Widest vs Wildest - What's the difference?

widest | wildest |


As adjectives the difference between widest and wildest

is that widest is (wide) while wildest is (wild).

widest

English

Adjective

(head)
  • (wide)
  • Anagrams

    *

    wide

    English

    Adjective

    (er)
  • Having a large physical extent from side to side.
  • Large in scope.
  • * {{quote-magazine, year=2013, month=July-August, author= Fenella Saunders
  • , title= Tiny Lenses See the Big Picture, magazine=(American Scientist) , passage=The single-imaging optic of the mammalian eye offers some distinct visual advantages. Such lenses can take in photons from a wide range of angles, increasing light sensitivity. They also have high spatial resolution, resolving incoming images in minute detail.}}
  • (sports) Operating at the side of the playing area.
  • On one side or the other of the mark; too far sideways from the mark, the wicket, the batsman, etc.
  • * Spenser
  • Surely he shoots wide on the bow hand.
  • * Massinger
  • I was but two bows wide .
  • (phonetics, dated) Made, as a vowel, with a less tense, and more open and relaxed, condition of the organs in the mouth.
  • Remote; distant; far.
  • * Hammond
  • the contrary being so wide from the truth of Scripture and the attributes of God
  • (obsolete) Far from truth, propriety, necessity, etc.
  • * Milton
  • our wide expositors
  • * Latimer
  • It is far wide that the people have such judgments.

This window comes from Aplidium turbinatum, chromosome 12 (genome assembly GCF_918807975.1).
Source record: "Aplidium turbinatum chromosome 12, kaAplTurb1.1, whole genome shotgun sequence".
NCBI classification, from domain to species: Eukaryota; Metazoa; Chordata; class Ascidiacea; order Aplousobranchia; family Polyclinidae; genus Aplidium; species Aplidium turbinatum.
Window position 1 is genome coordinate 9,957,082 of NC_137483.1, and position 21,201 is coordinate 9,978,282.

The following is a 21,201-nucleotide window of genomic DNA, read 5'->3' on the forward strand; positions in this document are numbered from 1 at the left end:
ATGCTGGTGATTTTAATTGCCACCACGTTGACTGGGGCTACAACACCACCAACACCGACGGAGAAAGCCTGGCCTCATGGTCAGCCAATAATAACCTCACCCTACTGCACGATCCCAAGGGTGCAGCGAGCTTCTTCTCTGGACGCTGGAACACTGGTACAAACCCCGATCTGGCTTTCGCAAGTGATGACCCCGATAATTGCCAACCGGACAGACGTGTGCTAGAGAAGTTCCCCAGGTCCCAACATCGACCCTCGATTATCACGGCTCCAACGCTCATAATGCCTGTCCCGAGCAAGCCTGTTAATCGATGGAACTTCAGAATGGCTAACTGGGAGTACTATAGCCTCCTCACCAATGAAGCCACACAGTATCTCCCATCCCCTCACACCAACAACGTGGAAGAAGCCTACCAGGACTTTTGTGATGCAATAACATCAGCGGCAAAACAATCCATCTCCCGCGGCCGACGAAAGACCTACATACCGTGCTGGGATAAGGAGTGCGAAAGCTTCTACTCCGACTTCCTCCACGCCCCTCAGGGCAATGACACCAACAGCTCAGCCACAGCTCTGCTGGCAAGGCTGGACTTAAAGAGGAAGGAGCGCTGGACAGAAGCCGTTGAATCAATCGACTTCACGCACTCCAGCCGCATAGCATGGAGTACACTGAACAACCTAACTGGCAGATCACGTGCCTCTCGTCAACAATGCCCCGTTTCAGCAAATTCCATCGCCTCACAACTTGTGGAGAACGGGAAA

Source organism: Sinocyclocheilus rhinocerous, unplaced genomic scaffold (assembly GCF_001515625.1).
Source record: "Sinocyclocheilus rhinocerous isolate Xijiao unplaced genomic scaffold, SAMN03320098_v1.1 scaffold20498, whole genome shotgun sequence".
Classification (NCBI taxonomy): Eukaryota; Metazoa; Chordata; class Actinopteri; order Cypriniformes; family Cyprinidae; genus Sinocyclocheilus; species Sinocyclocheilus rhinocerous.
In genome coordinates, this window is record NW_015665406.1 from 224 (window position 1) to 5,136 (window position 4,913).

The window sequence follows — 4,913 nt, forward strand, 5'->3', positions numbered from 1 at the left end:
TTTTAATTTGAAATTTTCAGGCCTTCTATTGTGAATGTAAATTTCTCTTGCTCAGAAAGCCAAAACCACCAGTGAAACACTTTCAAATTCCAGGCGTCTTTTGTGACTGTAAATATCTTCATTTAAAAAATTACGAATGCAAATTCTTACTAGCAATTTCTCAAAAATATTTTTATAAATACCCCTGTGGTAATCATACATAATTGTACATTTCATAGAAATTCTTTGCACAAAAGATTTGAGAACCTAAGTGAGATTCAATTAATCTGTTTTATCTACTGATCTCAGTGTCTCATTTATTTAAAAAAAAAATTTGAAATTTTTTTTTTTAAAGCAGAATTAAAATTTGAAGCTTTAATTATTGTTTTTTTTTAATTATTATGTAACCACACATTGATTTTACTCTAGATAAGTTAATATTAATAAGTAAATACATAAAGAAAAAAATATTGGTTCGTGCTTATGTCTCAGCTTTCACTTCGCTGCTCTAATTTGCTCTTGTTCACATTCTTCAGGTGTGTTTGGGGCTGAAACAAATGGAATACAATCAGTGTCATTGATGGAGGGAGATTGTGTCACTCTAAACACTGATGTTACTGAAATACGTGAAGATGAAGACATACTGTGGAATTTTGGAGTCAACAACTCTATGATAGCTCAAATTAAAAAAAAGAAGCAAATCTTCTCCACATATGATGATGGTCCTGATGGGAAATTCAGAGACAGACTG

• * Herbert
  • How wide is all this long pretence!
  • (computing) Of or supporting a greater range of text characters than can fit into the traditional representation.
  • a wide''' character; a '''wide stream

    Antonyms

    * narrow (regarding empty area) * thin (regarding occupied area) * skinny (sometimes offensive, regarding body width)

    Adverb

    (er)
  • extensively
  • He travelled far and wide .
  • completely
  • He was wide awake.
  • away from a given goal
  • The arrow fell wide of the mark.
  • * {{quote-news
  • , year=2010 , date=December 29 , author=Sam Sheringham , title=Liverpool 0 - 1 Wolverhampton , work=BBC citation , page= , passage=The Reds carved the first opening of the second period as Glen Johnson's pull-back found David Ngog but the Frenchman hooked wide from six yards.}}
  • So as to leave or have a great space between the sides; so as to form a large opening.
  • (Shakespeare)

    Noun

    (en noun)
  • (cricket) A ball that passes so far from the batsman that the umpire deems it unplayable; the arm signal used by an umpire to signal a wide; the extra run added to the batting side's score
  • 1000 English basic words ----

    wildest

    English

    Adjective

    (head)
  • (wild)

  • wild

    English

    Adjective

    (er)
  • Untamed; not domesticated.
  • * Shakespeare
  • Winter's not gone yet, if the wild geese fly that way.
  • * Milton
  • The woods and desert caves, / With wild thyme and gadding vine o'ergrown.
  • * {{quote-magazine, year=2013, month=May-June, author= David Van Tassel], [http://www.americanscientist.org/authors/detail/lee-dehaan Lee DeHaan
  • , title= Wild Plants to the Rescue , volume=101, issue=3, magazine=(American Scientist) , passage=Plant breeding is always a numbers game.